This year, during the pandemic, things got much worse for Chinese students, as explained in this story by Rayna Song, a journalism student at Northwestern University. She spent two months researching the story, interviewing more than 30 people. It’s a fascinating look at a college admissions process even more frenzied than the one in this country.
By Rayna Song
Eighteen-year-old Jing Lin never dreamed that a virus would completely disrupt her meticulously designed plans to ace the gaokao, China’s college entrance exam. She saw an excellent score on the test as a ticket to a top university — and a better life.
When, like 10 million other high school seniors in China, she needed to switch to online classes from early February to early April because of the national lockdown amid covid-19, she found herself at a disadvantage. Whereas her wealthier peers could hire private tutors or pay for web preparation programs, she could only study in her noisy apartment with poor Internet connection.
“During online classes, I usually studied on the balcony, because there are five people in my home, and the balcony is much quieter,” Lin said. “Late at night, I studied on the balcony as well, and the LED desk lamp provided enough lighting. On average, I spent six hours studying during daytime, and three hours after nightfall.”
After April, most Chinese high schools resumed in-person classes for the graduating class in light of the declining number of positive cases in this country with more than 1.4 billion people. Lin recently graduated from a public school in Fujian, a southern province separated from Taiwan by a 110-mile strait. In her senior year, Lin lived with her parents and her paternal grandparents in a 16th floor apartment. In the end, she got into Hainan Tropical Ocean University, located on Hainan Island, 14 miles off mainland China. She said she would have done better in the exam, if 2020 had been normal.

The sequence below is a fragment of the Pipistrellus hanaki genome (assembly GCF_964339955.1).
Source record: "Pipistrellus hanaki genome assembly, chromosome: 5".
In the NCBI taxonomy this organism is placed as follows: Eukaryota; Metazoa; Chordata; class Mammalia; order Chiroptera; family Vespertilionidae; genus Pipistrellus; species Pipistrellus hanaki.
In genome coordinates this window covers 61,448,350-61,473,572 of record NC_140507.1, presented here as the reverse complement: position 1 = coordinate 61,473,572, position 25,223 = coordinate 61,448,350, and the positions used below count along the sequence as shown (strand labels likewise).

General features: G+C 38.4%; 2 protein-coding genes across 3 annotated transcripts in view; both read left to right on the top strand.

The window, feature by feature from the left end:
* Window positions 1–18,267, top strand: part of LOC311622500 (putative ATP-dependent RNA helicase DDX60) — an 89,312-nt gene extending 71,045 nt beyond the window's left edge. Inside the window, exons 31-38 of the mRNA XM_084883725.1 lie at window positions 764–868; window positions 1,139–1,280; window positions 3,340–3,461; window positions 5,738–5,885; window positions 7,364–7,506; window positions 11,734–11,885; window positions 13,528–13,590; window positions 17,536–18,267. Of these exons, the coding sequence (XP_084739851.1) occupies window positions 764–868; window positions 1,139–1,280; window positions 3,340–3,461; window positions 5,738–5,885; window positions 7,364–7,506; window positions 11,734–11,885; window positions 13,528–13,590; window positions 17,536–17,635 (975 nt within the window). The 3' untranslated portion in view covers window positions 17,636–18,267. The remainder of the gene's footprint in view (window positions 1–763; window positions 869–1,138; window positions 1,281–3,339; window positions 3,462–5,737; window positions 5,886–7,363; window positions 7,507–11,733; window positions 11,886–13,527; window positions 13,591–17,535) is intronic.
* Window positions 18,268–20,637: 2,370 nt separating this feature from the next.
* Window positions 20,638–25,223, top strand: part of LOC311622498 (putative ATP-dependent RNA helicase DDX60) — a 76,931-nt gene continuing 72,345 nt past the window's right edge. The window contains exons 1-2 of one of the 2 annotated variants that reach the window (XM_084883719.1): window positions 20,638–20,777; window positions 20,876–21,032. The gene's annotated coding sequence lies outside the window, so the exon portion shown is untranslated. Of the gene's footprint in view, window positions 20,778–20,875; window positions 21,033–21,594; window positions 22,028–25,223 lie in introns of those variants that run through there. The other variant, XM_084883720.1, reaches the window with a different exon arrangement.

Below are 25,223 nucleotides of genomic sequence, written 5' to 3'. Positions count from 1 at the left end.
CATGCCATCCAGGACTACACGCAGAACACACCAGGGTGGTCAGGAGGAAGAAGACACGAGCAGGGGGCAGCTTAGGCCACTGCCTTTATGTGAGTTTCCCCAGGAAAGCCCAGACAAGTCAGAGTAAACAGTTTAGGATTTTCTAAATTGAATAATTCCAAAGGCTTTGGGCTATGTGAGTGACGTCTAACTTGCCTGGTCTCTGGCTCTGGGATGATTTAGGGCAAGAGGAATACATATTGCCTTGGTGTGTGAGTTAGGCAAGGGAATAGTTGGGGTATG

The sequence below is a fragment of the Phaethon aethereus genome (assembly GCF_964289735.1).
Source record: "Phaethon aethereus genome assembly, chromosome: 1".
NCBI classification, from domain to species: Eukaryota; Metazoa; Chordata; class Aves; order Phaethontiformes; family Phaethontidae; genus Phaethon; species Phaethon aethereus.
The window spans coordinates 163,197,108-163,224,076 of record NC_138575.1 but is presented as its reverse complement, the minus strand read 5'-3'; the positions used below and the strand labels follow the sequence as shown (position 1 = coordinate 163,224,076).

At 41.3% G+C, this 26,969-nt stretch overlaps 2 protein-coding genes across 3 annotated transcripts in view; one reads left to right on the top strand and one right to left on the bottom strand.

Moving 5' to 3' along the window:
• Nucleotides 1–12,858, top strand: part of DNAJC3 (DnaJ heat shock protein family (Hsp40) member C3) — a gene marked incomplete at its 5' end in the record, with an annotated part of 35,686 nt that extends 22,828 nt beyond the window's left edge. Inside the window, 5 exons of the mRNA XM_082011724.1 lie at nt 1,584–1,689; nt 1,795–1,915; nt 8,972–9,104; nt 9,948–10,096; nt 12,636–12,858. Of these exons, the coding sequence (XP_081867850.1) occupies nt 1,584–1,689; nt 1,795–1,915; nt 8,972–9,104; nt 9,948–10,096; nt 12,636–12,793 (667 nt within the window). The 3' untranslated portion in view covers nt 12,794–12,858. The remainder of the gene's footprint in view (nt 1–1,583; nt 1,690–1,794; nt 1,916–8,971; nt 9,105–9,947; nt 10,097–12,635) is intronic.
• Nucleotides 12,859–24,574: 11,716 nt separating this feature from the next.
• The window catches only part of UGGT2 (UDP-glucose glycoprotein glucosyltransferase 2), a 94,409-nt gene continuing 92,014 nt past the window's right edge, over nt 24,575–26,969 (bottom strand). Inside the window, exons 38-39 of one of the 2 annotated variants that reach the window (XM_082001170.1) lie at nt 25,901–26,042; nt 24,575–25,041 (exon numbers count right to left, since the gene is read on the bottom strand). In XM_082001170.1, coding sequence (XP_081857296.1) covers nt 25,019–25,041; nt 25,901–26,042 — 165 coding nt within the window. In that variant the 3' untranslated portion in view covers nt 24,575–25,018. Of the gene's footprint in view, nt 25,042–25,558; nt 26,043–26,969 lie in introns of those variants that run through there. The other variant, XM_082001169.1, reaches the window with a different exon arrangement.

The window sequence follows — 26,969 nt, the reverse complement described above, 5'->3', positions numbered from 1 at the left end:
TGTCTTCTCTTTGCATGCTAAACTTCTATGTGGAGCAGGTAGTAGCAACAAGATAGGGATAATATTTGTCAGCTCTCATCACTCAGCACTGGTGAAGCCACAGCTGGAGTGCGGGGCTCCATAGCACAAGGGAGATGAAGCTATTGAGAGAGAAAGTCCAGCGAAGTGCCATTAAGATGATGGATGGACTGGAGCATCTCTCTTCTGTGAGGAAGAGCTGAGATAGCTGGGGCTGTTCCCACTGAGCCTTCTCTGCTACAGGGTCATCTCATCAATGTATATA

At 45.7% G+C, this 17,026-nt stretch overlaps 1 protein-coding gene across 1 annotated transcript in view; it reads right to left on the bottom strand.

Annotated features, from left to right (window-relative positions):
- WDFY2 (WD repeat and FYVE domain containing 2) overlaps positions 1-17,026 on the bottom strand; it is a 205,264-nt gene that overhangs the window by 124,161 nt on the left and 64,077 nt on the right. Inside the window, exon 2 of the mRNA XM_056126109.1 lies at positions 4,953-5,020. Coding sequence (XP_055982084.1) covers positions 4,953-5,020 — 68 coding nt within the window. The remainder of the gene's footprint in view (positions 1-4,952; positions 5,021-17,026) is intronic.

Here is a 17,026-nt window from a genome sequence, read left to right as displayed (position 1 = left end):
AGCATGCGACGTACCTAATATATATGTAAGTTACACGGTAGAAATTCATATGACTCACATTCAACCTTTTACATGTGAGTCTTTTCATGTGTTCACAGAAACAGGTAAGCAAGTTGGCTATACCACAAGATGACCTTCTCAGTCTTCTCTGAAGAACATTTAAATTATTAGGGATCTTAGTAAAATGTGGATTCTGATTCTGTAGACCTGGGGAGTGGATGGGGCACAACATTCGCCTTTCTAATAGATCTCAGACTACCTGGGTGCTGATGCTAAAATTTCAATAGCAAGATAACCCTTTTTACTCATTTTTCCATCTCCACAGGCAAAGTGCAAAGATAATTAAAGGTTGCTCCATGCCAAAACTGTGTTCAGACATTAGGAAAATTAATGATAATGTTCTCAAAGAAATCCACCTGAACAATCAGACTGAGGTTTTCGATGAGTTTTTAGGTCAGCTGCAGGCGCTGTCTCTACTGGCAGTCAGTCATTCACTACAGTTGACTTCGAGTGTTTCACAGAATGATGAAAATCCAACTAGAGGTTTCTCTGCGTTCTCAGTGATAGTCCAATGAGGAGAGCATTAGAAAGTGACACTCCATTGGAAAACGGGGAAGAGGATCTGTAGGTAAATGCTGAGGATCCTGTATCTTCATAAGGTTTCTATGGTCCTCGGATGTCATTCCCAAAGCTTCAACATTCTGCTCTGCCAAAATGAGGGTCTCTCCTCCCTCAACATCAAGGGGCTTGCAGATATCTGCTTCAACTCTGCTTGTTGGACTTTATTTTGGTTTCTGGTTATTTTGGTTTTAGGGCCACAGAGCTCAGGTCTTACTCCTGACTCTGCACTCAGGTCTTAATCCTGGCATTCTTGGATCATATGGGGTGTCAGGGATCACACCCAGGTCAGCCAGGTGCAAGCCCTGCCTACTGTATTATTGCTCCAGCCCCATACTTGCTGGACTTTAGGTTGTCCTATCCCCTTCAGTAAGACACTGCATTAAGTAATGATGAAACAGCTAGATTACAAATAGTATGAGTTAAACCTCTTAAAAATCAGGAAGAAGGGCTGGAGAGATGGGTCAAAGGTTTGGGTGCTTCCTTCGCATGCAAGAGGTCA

The year 2020 stands out in many ways. Almost every high school senior in China took two months of online classes before taking the gaokao, and the Chinese Ministry of Education extended the exam date by a month, moving the first day from June 7 to July 7.
Despite these measures, gaokao 2020 widened the gap between the haves and the have nots, as the wealthier students could afford quiet rooms in their own homes and expensive private lessons, while the less privileged students had few choices other than taking the online classes offered by their high schools.
High school seniors traditionally take this exam after one year of preparation, and unlike the SAT or ACT exams, they only get one chance to take the exam each year. If they are unsatisfied with the score obtained, then they must spend one more year in high school and retake the exam the following year. Gaokao lasts three to four days, with different subjects tested on each day.
Besides Chinese, math and English, the student has some flexibility